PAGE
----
Chancellor Rishi Sunak may have cancelled the Autumn Budget, opting instead for the Winter Recovery Plan, but doubtless he will still be making plans to claw back some of the £190 billion support injected into the economy in response to Coronavirus – and that could potentially mean tax rises.
If that is the case, one tax in his sights is likely to be Capital Gains Tax, particularly as in its manifesto the Conservative Party promised not to raise income tax, National Insurance or VAT. In July, the Chancellor ordered a review into CGT, asking the Office of Tax Simplification to report on how CGT rates compare with other taxes. We await the outcome of this with interest.
So what is Capital Gains Tax?
Usually uttered in the same breath as CGT is property, but it is important to remember that it isn’t only on the sale of second and additional homes that CGT is incurred.
Capital Gains Tax is liable on the sale of a range of assets, including shares and investment funds. If you are a sole trader, or in a partnership, CGT could also apply to business assets, such as land and buildings, or plant and machinery.
Everyone has an annual CGT allowance, which is currently £12,300. If you sell any assets liable to CGT and the profit you make doesn’t take you over the threshold then you have nothing to pay. Also, CGT doesn’t apply if you are selling your main residence.
However, if you are a property investor or landlord, so are selling a second or additional home, then CGT may be liable, and this is calculated on the difference in what you paid for the property and what you sold it for (the profit).
CGT has already undergone one significant change this year; a change was made to when CGT needs to be paid to HMRC. All tax owing now has to be paid within 30 days of completion of the sale. This is a big difference from previously, when the payment did not need to be made until the end of the January after the tax year in which the gain arose.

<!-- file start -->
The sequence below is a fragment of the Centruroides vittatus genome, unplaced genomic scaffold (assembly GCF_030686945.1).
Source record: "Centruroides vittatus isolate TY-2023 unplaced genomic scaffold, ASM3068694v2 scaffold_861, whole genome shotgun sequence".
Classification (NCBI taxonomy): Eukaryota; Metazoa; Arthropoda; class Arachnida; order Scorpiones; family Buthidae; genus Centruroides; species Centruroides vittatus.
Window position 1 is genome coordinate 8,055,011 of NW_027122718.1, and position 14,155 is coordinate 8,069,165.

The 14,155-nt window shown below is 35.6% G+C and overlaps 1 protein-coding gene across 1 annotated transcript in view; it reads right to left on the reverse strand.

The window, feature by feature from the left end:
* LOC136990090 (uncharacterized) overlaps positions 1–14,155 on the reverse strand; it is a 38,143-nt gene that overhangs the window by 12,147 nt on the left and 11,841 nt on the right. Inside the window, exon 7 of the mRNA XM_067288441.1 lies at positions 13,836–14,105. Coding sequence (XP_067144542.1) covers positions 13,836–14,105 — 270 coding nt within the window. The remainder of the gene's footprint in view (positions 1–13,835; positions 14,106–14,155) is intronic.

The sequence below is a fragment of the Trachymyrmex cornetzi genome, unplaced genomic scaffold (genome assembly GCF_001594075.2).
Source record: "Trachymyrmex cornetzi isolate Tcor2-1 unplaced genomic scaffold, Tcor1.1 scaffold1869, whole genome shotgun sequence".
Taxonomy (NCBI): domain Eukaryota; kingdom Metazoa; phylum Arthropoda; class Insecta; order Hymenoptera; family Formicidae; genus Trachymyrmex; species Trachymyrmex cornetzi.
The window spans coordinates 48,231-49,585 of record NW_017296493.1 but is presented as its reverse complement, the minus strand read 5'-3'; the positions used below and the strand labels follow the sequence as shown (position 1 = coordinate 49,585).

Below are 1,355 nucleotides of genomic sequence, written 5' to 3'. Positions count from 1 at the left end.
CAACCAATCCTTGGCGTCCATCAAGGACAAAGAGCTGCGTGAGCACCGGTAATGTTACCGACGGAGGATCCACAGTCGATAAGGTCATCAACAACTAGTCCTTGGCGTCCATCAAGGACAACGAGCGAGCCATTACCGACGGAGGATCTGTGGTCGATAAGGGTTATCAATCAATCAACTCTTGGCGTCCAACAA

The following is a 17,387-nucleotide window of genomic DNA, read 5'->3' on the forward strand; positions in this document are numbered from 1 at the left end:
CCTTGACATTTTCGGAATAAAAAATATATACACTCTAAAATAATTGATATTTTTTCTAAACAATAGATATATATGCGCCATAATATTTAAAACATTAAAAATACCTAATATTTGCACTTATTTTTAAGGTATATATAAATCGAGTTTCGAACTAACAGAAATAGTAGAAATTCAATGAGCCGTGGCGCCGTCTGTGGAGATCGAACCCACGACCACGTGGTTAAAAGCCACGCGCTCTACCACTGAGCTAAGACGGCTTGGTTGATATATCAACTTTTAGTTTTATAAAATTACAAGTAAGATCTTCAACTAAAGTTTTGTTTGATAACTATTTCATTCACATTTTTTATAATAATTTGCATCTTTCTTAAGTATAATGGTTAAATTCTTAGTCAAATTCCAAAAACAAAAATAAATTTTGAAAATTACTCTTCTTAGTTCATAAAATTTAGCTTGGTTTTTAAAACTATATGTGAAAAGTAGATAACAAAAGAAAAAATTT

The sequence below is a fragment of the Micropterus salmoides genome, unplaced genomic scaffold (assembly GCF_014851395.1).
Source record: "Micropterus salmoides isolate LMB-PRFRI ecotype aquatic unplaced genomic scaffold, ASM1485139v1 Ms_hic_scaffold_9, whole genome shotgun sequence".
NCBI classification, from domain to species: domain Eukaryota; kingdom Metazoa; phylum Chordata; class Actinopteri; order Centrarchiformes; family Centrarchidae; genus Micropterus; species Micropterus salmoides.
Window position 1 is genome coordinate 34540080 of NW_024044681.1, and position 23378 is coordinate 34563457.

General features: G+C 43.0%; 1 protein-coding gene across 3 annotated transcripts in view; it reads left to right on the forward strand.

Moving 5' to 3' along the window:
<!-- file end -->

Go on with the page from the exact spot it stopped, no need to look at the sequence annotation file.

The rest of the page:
As for how much you will pay, this depends on whether you are a higher rate or basic rate taxpayer.
In relation to a property sale, if you are a basic rate taxpayer, you will pay 18 percent on any gain you make on selling a second or additional property. If you are a higher or additional rate taxpayer, you will pay 28 percent.
On shares, the rate is 10 percent for basic rate taxpayers, and 20 percent for higher rate and additional rate taxpayers.
So what changes might the Chancellor make to Capital Gains Tax? The two likely options seem to be to reduce the tax-free allowance and/or to raise the rate.
It seems unlikely that CGT will be applied to the sale of a primary residence, as this will surely have a negative impact on the housing market.
In the meantime, now is the time to make use of the current tax free allowance and the CGT rates. Maximising investments in ISAs – which are tax free – also makes sense.
Michael Blaken is accounts director at Optimum Professional Services www.optps.co.uk